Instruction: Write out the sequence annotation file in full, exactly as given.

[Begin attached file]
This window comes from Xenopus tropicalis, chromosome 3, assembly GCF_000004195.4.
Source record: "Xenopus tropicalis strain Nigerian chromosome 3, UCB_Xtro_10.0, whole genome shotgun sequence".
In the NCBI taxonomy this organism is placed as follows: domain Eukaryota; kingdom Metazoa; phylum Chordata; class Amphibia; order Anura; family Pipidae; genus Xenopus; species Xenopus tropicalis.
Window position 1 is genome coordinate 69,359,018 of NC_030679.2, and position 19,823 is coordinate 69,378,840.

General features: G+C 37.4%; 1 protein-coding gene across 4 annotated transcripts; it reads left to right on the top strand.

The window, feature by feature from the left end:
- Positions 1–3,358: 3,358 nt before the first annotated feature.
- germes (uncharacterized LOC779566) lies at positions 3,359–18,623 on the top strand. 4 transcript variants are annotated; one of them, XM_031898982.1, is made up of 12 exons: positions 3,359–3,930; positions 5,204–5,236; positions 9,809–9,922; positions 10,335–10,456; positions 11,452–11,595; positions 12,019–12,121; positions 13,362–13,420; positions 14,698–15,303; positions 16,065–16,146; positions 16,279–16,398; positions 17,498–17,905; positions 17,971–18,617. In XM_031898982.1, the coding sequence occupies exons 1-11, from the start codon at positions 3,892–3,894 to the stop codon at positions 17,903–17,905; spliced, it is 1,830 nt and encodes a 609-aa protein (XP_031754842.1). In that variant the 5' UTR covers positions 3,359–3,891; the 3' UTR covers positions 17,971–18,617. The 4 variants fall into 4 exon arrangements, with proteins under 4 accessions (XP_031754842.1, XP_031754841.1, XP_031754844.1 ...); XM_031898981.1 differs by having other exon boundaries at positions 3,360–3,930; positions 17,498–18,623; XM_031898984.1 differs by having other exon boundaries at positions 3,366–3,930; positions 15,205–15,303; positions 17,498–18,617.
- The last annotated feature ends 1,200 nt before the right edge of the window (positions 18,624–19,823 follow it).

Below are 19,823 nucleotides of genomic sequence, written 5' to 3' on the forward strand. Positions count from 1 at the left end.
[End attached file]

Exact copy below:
This window comes from Xenopus tropicalis, chromosome 3, assembly GCF_000004195.4.
Source record: "Xenopus tropicalis strain Nigerian chromosome 3, UCB_Xtro_10.0, whole genome shotgun sequence".
In the NCBI taxonomy this organism is placed as follows: domain Eukaryota; kingdom Metazoa; phylum Chordata; class Amphibia; order Anura; family Pipidae; genus Xenopus; species Xenopus tropicalis.
Window position 1 is genome coordinate 69,359,018 of NC_030679.2, and position 19,823 is coordinate 69,378,840.

General features: G+C 37.4%; 1 protein-coding gene across 4 annotated transcripts; it reads left to right on the top strand.

The window, feature by feature from the left end:
- Positions 1–3,358: 3,358 nt before the first annotated feature.
- germes (uncharacterized LOC779566) lies at positions 3,359–18,623 on the top strand. 4 transcript variants are annotated; one of them, XM_031898982.1, is made up of 12 exons: positions 3,359–3,930; positions 5,204–5,236; positions 9,809–9,922; positions 10,335–10,456; positions 11,452–11,595; positions 12,019–12,121; positions 13,362–13,420; positions 14,698–15,303; positions 16,065–16,146; positions 16,279–16,398; positions 17,498–17,905; positions 17,971–18,617. In XM_031898982.1, the coding sequence occupies exons 1-11, from the start codon at positions 3,892–3,894 to the stop codon at positions 17,903–17,905; spliced, it is 1,830 nt and encodes a 609-aa protein (XP_031754842.1). In that variant the 5' UTR covers positions 3,359–3,891; the 3' UTR covers positions 17,971–18,617. The 4 variants fall into 4 exon arrangements, with proteins under 4 accessions (XP_031754842.1, XP_031754841.1, XP_031754844.1 ...); XM_031898981.1 differs by having other exon boundaries at positions 3,360–3,930; positions 17,498–18,623; XM_031898984.1 differs by having other exon boundaries at positions 3,366–3,930; positions 15,205–15,303; positions 17,498–18,617.
- The last annotated feature ends 1,200 nt before the right edge of the window (positions 18,624–19,823 follow it).

Below are 19,823 nucleotides of genomic sequence, written 5' to 3' on the forward strand. Positions count from 1 at the left end.